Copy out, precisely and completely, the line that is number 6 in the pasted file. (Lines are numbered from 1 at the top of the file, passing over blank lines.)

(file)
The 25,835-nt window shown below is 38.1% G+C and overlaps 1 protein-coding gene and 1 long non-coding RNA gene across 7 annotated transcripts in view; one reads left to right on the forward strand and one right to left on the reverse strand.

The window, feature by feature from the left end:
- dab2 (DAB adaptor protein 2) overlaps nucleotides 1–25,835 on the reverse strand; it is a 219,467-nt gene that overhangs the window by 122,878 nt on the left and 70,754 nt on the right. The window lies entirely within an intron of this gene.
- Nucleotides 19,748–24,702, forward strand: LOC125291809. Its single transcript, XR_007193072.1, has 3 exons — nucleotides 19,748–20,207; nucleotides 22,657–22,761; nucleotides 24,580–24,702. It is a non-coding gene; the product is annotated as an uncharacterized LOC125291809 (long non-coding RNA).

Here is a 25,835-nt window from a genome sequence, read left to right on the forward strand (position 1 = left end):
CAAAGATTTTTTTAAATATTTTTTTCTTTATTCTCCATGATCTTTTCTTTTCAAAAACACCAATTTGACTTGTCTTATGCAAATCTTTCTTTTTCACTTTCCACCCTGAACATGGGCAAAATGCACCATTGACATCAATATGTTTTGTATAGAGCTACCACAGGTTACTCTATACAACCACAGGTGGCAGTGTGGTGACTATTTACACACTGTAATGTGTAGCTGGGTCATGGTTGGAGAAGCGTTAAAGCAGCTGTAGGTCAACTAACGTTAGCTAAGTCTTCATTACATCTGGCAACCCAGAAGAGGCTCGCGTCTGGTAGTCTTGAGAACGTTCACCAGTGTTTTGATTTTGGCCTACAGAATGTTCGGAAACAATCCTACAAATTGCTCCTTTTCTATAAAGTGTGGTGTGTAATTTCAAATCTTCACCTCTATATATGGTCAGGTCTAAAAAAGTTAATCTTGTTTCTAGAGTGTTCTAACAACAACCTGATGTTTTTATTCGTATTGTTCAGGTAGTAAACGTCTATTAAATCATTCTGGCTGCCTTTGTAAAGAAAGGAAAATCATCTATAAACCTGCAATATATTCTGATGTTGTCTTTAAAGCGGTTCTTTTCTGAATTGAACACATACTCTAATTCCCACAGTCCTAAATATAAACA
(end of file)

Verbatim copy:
CAAAGATTTTTTTAAATATTTTTTTCTTTATTCTCCATGATCTTTTCTTTTCAAAAACACCAATTTGACTTGTCTTATGCAAATCTTTCTTTTTCACTTTCCACCCTGAACATGGGCAAAATGCACCATTGACATCAATATGTTTTGTATAGAGCTACCACAGGTTACTCTATACAACCACAGGTGGCAGTGTGGTGACTATTTACACACTGTAATGTGTAGCTGGGTCATGGTTGGAGAAGCGTTAAAGCAGCTGTAGGTCAACTAACGTTAGCTAAGTCTTCATTACATCTGGCAACCCAGAAGAGGCTCGCGTCTGGTAGTCTTGAGAACGTTCACCAGTGTTTTGATTTTGGCCTACAGAATGTTCGGAAACAATCCTACAAATTGCTCCTTTTCTATAAAGTGTGGTGTGTAATTTCAAATCTTCACCTCTATATATGGTCAGGTCTAAAAAAGTTAATCTTGTTTCTAGAGTGTTCTAACAACAACCTGATGTTTTTATTCGTATTGTTCAGGTAGTAAACGTCTATTAAATCATTCTGGCTGCCTTTGTAAAGAAAGGAAAATCATCTATAAACCTGCAATATATTCTGATGTTGTCTTTAAAGCGGTTCTTTTCTGAATTGAACACATACTCTAATTCCCACAGTCCTAAATATAAACA